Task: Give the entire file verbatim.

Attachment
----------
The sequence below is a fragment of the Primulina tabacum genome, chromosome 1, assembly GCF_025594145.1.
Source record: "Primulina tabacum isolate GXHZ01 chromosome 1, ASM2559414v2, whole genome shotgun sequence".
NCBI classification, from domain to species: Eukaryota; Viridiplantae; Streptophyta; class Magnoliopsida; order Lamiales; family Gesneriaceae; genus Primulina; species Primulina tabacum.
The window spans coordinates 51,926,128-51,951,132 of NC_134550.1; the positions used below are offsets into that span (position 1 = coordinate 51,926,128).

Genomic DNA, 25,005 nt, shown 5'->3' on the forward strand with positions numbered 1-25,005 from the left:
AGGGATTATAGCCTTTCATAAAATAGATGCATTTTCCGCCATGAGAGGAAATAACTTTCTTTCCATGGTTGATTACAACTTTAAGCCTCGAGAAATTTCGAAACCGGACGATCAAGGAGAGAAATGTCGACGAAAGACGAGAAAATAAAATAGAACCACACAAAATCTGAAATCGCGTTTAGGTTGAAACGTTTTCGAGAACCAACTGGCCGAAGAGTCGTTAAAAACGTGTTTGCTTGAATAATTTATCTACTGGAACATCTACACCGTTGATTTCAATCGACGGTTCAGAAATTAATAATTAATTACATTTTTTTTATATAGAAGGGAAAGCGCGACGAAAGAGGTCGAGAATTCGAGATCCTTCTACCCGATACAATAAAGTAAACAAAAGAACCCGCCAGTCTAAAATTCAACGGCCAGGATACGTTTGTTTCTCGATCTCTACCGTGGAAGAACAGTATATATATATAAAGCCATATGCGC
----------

The sequence below is a fragment of the Primulina tabacum genome, chromosome 1, assembly GCF_025594145.1.
Source record: "Primulina tabacum isolate GXHZ01 chromosome 1, ASM2559414v2, whole genome shotgun sequence".
NCBI classification, from domain to species: Eukaryota; Viridiplantae; Streptophyta; class Magnoliopsida; order Lamiales; family Gesneriaceae; genus Primulina; species Primulina tabacum.
The window spans coordinates 51,926,128-51,951,132 of NC_134550.1; the positions used below are offsets into that span (position 1 = coordinate 51,926,128).

Genomic DNA, 25,005 nt, shown 5'->3' on the forward strand with positions numbered 1-25,005 from the left:
AGGGATTATAGCCTTTCATAAAATAGATGCATTTTCCGCCATGAGAGGAAATAACTTTCTTTCCATGGTTGATTACAACTTTAAGCCTCGAGAAATTTCGAAACCGGACGATCAAGGAGAGAAATGTCGACGAAAGACGAGAAAATAAAATAGAACCACACAAAATCTGAAATCGCGTTTAGGTTGAAACGTTTTCGAGAACCAACTGGCCGAAGAGTCGTTAAAAACGTGTTTGCTTGAATAATTTATCTACTGGAACATCTACACCGTTGATTTCAATCGACGGTTCAGAAATTAATAATTAATTACATTTTTTTTATATAGAAGGGAAAGCGCGACGAAAGAGGTCGAGAATTCGAGATCCTTCTACCCGATACAATAAAGTAAACAAAAGAACCCGCCAGTCTAAAATTCAACGGCCAGGATACGTTTGTTTCTCGATCTCTACCGTGGAAGAACAGTATATATATATAAAGCCATATGCGC